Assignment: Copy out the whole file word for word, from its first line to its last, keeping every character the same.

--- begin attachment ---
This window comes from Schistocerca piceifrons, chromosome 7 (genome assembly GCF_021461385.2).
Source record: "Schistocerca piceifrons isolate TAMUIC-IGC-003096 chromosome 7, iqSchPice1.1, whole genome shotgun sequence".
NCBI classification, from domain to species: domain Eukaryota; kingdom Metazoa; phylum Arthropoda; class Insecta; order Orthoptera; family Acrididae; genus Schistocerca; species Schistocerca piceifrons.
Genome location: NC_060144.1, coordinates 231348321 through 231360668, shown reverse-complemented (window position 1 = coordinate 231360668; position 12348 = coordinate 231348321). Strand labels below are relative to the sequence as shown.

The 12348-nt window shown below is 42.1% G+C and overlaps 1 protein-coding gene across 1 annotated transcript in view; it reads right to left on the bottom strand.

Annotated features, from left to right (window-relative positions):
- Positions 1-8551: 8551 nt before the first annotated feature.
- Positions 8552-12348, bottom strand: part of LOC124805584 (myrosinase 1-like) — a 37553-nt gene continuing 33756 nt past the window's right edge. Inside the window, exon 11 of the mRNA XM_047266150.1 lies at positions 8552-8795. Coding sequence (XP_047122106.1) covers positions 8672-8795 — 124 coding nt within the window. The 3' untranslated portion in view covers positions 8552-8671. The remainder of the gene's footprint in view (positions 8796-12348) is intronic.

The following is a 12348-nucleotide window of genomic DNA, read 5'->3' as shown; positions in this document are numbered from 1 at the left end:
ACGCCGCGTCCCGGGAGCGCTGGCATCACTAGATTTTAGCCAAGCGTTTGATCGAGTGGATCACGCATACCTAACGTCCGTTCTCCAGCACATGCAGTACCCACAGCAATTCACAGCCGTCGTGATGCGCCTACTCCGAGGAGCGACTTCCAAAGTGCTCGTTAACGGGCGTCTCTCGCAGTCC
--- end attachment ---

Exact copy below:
This window comes from Schistocerca piceifrons, chromosome 7 (genome assembly GCF_021461385.2).
Source record: "Schistocerca piceifrons isolate TAMUIC-IGC-003096 chromosome 7, iqSchPice1.1, whole genome shotgun sequence".
NCBI classification, from domain to species: domain Eukaryota; kingdom Metazoa; phylum Arthropoda; class Insecta; order Orthoptera; family Acrididae; genus Schistocerca; species Schistocerca piceifrons.
Genome location: NC_060144.1, coordinates 231348321 through 231360668, shown reverse-complemented (window position 1 = coordinate 231360668; position 12348 = coordinate 231348321). Strand labels below are relative to the sequence as shown.

The 12348-nt window shown below is 42.1% G+C and overlaps 1 protein-coding gene across 1 annotated transcript in view; it reads right to left on the bottom strand.

Annotated features, from left to right (window-relative positions):
- Positions 1-8551: 8551 nt before the first annotated feature.
- Positions 8552-12348, bottom strand: part of LOC124805584 (myrosinase 1-like) — a 37553-nt gene continuing 33756 nt past the window's right edge. Inside the window, exon 11 of the mRNA XM_047266150.1 lies at positions 8552-8795. Coding sequence (XP_047122106.1) covers positions 8672-8795 — 124 coding nt within the window. The 3' untranslated portion in view covers positions 8552-8671. The remainder of the gene's footprint in view (positions 8796-12348) is intronic.

The following is a 12348-nucleotide window of genomic DNA, read 5'->3' as shown; positions in this document are numbered from 1 at the left end:
ACGCCGCGTCCCGGGAGCGCTGGCATCACTAGATTTTAGCCAAGCGTTTGATCGAGTGGATCACGCATACCTAACGTCCGTTCTCCAGCACATGCAGTACCCACAGCAATTCACAGCCGTCGTGATGCGCCTACTCCGAGGAGCGACTTCCAAAGTGCTCGTTAACGGGCGTCTCTCGCAGTCC